The last song I would like to pick up on is also the most ‘extreme’ one, Berabeorn. In this song Sowulo comes closest to an acoustic version of Myrkvar. This is pure acoustic Nordic folk metal and probably not everybody’s cup of tea. But honestly, I love it for its pure emotion. The start is especially raw, distorted and rather disturbing in a way. Yet it is beautiful, actually because of that. This is the point where music becomes art. It will not be for everybody, but that’s not the intention of this album anyway. Mann is not about recording 12 joyful folk tunes. This is about an artist expressing himself in the purest form.
As I said at the start, this review took me a while. I had to learn to love this album. At first, it was too much for me, too strong, too much raw emotion pouring out for me to handle in one go. It was one looong epic scream with heavy percussion under it. But listening to it again and again, Mann started to grow on me. Starting with the songs that are a bit ‘ lighter’, Wōhs Wildum, Slincan Snīcan, Dēoplīcu Ðearf, Hēahlufu and Wulfwiga. I started listening to what was behind those power vocals. I started recognising the individual songs and started hearing the beauty of the melodies under them. I also started reading the lyrics with the songs, and in that way deepened my understanding of the music Faber composed. In the end it all started to make sense to me.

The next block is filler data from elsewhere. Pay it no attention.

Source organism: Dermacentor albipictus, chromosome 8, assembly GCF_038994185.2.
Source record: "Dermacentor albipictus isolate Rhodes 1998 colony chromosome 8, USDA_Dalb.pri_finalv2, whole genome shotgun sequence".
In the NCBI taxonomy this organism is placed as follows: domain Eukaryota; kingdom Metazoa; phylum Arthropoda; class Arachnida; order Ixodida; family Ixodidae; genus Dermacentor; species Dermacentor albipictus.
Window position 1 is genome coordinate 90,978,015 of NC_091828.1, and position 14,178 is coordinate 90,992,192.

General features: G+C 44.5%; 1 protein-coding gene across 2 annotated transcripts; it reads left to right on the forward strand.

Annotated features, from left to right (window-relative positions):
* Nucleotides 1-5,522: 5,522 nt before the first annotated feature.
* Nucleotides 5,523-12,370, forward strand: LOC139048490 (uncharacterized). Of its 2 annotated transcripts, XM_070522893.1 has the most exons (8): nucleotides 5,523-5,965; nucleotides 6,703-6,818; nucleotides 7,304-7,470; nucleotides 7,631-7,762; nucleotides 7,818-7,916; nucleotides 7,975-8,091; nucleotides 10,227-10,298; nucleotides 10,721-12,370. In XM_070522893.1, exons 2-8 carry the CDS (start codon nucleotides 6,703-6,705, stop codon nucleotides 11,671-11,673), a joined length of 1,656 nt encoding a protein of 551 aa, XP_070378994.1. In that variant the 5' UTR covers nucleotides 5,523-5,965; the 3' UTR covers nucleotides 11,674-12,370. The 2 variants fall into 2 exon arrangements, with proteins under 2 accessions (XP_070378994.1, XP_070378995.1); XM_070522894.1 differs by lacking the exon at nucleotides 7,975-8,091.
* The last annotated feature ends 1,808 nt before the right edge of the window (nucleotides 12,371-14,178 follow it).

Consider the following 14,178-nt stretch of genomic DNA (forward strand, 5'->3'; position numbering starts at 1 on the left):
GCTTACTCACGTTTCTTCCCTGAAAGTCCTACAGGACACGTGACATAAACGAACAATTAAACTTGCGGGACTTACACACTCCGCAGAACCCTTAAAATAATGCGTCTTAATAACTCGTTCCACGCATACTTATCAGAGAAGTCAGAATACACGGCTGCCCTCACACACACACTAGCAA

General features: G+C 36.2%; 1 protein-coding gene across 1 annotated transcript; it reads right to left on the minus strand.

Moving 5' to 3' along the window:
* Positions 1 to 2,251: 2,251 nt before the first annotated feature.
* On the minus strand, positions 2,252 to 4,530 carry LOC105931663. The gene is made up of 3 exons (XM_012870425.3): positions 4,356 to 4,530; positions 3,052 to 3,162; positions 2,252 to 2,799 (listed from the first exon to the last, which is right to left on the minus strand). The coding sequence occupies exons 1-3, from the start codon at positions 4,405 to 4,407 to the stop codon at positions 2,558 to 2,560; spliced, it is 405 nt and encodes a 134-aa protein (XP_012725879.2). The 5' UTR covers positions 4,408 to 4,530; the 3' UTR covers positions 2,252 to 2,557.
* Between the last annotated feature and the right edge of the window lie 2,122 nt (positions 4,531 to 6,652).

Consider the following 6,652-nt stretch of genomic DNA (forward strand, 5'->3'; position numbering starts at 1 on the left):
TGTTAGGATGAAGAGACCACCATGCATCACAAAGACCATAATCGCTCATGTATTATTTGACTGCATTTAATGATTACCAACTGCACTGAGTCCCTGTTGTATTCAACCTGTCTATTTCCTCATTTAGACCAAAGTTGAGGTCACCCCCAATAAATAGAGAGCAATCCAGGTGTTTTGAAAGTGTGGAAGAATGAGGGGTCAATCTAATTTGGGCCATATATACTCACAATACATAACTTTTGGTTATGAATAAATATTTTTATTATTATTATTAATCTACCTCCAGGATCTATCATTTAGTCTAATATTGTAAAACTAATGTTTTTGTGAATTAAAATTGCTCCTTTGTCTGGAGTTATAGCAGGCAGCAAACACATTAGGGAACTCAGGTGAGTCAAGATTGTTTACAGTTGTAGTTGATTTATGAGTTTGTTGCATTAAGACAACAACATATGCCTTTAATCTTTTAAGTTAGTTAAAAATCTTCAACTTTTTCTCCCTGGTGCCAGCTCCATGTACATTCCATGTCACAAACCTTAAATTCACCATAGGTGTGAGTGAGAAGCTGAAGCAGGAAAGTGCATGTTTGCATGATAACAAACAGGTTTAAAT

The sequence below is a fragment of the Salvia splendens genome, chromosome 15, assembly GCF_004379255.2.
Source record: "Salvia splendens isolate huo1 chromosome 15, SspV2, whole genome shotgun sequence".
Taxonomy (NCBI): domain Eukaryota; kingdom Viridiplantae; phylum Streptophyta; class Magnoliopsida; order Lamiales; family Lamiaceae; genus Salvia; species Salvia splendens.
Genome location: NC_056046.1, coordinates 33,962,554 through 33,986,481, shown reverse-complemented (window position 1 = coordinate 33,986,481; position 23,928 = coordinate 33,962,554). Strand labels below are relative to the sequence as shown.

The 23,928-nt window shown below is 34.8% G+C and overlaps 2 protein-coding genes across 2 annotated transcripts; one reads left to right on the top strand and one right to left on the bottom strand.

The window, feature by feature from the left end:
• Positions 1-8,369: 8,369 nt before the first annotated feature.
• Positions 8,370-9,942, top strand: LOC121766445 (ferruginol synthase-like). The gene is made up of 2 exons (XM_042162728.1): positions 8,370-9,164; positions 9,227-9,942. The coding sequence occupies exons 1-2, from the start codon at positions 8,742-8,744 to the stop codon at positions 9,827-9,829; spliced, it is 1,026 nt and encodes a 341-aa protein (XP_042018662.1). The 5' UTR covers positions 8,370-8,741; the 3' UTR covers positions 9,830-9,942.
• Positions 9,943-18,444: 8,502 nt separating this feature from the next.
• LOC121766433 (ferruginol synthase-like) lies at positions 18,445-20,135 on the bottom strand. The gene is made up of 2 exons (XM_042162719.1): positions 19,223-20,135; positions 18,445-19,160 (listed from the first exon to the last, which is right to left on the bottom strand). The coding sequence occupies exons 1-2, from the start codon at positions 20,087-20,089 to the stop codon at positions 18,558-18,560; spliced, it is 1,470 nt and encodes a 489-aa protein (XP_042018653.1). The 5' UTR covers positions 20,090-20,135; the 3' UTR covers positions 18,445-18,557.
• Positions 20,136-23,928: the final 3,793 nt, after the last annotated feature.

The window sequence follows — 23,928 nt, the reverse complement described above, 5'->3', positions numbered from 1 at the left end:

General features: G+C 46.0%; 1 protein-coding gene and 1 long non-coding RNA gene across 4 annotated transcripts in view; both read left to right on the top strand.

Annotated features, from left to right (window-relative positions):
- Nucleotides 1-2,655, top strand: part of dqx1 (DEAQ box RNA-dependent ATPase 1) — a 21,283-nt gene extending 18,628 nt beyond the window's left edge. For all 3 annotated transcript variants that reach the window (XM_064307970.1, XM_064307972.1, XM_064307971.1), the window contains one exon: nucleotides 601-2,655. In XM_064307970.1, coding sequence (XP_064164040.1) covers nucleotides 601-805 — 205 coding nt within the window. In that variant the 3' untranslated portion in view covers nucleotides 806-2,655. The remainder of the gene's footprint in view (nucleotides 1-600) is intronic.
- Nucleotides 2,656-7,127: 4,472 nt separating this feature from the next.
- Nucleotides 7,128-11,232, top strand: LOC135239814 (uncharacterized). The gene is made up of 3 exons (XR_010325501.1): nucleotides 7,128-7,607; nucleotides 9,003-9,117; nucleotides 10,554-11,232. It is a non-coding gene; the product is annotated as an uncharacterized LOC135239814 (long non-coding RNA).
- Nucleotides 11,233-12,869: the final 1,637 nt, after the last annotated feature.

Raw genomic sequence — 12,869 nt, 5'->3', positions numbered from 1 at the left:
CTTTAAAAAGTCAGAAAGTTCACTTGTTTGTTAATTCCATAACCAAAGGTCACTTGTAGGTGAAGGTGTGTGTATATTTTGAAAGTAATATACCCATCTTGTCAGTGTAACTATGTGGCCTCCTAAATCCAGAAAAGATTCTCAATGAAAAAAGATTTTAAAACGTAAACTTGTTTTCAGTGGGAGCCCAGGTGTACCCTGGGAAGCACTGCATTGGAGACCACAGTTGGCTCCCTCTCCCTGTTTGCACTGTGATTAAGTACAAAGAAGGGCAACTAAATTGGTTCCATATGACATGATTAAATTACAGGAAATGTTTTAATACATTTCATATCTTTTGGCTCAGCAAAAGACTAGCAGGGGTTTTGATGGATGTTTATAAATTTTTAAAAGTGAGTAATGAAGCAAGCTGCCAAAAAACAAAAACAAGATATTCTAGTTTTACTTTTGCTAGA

Mann will always divide people. I’ve seen a lot of responses from people that love it for its power and its intensity, and I can fully understand that now. I can also understand that for some it’s too much. All I can say is give this album time, open yourself up for it and start discovering its beauty even if it is one song at a time.
I for one know that this album will keep me busy for quite a while to come. And I’m actually looking forward to that. Mann intrigues me, it grabs me way more than I thought it would the first time I listened to it. It has gotten deep under my skin. It provokes me every time I listen to it. Just as a good piece of art should do.
Editor: Diane Deroubiax
sleeve art: Jasper van Gheluwe & Samiye van Rossum
photography: Wolfgang Schmitt